In 1 Corinthians 1:4-5, Paul expresses his thanks to God for enriching the Corinthians “in speech and knowledge of every kind”:
“I give thanks to my God always for you because of the grace of God that has been given you in Christ Jesus, for in every way you have been enriched in him, in speech and knowledge of every kind…” (NRSV).
One kind of knowledge with which God has enriched the Body of Christ over the last 10-20 years, and for which I myself am deeply thankful to the Lord, is that of new levels of clarity into New Testament Greek, resulting from the hard work and labors of a number of excellent linguists and scholars. I have been particularly blessed and influenced by the work of Steve Runge and Stephen Levinsohn. When the Lord directed me to their scholarship in the earlier phases of this project, I was so impacted that I felt it even more imperative to produce a translation that consciously and systematically took their work into account. I have been in correspondence with Dr. Levinsohn over email for several years now, working through a number of detailed questions in relation to his “Bible Analysis and Research Tool (BART) Display Enhanced for Discourse Features.”1 Words cannot express how thankful I am for how he and Steve Runge have prioritized making the insights of a specialized and often intimidating field accessible to the broader of Body of Christ. This, then, constitutes my fifth reason for embarking on the challenging venture of Bible translation.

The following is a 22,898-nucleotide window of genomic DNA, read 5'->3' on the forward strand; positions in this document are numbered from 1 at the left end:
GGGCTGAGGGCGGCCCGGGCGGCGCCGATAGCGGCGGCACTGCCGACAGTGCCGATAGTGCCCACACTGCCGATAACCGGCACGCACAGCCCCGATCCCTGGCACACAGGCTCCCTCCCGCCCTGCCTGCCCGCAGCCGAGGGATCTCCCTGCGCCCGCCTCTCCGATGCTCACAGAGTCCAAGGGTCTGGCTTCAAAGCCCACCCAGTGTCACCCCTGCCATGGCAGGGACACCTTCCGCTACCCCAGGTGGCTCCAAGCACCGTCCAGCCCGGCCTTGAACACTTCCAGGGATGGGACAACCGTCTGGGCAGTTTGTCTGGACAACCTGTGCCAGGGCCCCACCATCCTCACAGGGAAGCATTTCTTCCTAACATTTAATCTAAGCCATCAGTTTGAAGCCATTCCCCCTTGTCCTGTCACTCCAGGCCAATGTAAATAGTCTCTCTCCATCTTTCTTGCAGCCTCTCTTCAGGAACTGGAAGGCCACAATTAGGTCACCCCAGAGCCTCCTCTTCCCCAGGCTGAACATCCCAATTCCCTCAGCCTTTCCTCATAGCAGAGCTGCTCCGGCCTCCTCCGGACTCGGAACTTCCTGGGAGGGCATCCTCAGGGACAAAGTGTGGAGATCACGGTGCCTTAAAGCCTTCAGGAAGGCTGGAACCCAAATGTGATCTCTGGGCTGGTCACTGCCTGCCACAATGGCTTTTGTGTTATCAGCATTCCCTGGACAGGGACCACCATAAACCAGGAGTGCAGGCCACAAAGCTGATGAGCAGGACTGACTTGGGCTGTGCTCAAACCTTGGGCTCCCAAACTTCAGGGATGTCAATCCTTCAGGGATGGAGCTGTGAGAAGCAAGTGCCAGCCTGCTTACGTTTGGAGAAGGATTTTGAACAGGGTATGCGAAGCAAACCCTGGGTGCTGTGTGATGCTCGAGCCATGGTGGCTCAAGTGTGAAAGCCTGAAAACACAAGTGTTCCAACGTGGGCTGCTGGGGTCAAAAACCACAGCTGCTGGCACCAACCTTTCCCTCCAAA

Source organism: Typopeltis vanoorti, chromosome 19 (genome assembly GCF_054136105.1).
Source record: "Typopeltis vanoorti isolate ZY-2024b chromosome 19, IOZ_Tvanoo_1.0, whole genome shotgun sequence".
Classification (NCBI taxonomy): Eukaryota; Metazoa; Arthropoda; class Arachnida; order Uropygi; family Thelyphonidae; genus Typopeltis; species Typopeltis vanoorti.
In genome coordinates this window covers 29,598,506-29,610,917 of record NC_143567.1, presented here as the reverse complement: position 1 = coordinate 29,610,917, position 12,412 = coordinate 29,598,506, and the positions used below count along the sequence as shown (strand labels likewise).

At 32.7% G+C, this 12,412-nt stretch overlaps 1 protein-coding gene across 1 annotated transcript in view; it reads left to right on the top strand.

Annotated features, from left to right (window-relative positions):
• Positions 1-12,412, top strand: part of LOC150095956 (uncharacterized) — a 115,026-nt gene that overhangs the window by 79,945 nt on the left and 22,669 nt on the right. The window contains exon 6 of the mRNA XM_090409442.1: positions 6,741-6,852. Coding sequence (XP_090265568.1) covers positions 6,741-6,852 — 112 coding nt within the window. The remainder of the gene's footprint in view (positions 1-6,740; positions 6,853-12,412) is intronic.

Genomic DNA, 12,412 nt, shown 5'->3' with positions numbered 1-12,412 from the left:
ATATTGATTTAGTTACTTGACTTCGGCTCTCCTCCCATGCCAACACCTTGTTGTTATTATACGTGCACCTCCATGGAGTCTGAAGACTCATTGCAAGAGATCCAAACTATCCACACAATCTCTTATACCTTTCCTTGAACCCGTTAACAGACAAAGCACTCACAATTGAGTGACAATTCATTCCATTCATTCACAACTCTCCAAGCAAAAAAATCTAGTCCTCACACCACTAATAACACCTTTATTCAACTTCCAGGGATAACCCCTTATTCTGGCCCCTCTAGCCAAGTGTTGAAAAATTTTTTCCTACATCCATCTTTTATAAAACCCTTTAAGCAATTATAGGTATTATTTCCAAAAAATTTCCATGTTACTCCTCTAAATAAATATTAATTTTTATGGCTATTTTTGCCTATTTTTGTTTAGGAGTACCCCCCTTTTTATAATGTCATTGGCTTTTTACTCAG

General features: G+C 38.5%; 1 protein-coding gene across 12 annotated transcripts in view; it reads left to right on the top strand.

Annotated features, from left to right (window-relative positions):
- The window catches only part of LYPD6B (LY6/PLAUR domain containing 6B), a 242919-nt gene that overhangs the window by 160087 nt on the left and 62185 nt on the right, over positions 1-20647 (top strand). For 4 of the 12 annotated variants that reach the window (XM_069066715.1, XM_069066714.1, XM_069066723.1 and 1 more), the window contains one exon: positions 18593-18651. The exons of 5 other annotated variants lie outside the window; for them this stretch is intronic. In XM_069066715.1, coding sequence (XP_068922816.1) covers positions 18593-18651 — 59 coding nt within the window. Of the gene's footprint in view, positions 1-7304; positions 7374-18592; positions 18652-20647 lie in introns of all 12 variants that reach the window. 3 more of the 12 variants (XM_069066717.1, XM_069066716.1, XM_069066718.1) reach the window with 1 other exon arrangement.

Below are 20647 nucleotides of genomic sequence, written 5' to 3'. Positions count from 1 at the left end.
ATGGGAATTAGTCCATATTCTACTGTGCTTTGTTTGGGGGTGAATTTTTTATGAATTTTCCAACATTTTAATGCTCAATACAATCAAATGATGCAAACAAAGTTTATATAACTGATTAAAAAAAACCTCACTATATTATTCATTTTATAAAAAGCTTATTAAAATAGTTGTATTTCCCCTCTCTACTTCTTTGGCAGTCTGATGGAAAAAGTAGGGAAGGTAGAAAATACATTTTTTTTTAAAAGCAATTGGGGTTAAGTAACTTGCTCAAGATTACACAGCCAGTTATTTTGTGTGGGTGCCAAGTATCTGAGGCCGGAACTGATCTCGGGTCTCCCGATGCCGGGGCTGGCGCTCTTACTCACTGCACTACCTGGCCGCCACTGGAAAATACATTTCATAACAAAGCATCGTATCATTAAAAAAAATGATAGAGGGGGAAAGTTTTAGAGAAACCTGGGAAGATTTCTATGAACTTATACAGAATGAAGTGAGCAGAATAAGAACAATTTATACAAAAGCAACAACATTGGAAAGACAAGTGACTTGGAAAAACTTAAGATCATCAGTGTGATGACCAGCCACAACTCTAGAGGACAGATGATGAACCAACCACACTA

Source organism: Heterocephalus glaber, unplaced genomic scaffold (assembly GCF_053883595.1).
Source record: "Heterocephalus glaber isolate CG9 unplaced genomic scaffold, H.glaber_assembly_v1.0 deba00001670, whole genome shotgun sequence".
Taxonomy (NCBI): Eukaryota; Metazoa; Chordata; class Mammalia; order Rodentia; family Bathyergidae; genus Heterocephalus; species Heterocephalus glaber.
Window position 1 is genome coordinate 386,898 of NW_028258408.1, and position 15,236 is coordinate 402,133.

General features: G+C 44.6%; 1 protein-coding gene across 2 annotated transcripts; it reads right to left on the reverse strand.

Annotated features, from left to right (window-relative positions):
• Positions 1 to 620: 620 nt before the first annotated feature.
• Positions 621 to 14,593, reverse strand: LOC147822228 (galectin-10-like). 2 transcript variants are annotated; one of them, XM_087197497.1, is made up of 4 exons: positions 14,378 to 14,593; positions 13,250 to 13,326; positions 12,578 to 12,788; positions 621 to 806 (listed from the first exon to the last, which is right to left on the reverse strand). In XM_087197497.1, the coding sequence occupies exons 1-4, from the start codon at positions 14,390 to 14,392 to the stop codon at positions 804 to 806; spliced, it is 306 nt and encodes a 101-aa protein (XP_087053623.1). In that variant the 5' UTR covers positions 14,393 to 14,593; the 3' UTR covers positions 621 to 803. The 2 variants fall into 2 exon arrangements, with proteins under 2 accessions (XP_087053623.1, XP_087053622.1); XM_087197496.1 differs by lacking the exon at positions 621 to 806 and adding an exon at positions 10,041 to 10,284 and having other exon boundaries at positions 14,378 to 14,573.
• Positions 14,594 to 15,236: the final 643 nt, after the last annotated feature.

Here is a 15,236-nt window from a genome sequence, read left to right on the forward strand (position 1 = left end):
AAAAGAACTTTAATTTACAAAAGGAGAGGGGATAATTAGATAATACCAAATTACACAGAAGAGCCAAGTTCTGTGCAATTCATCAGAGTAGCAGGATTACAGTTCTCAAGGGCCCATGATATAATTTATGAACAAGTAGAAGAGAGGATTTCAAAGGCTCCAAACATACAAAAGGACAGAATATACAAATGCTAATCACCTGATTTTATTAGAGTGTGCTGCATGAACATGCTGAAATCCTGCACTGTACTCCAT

1 “BART Displays | Scholars,” accessed May 23, 2019, https://scholars.sil.org/stephen_h_levinsohn/bart.
In 1 Corinthians 9:12, Paul tells the Corinthians:
“…we endure anything rather put an obstacle in the way of the gospel of Christ” (NRSV).
In a recent text message, a friend of mine who is part of a ministry that reaches out to people of a certain non-Christian religious group wrote:
“We are working on a discipleship phone app that would help people work through all the commands of Jesus ‘teach them to obey all I have commanded’…So we are going to list the commands of Jesus and corresponding scriptures for people to work through with a discipler….We need a Bible translation. The main ones are not being easy to work with. They won’t give rights to more than 1200 words. We want to add more scripture chunks to each command of Jesus than just one or two verses.”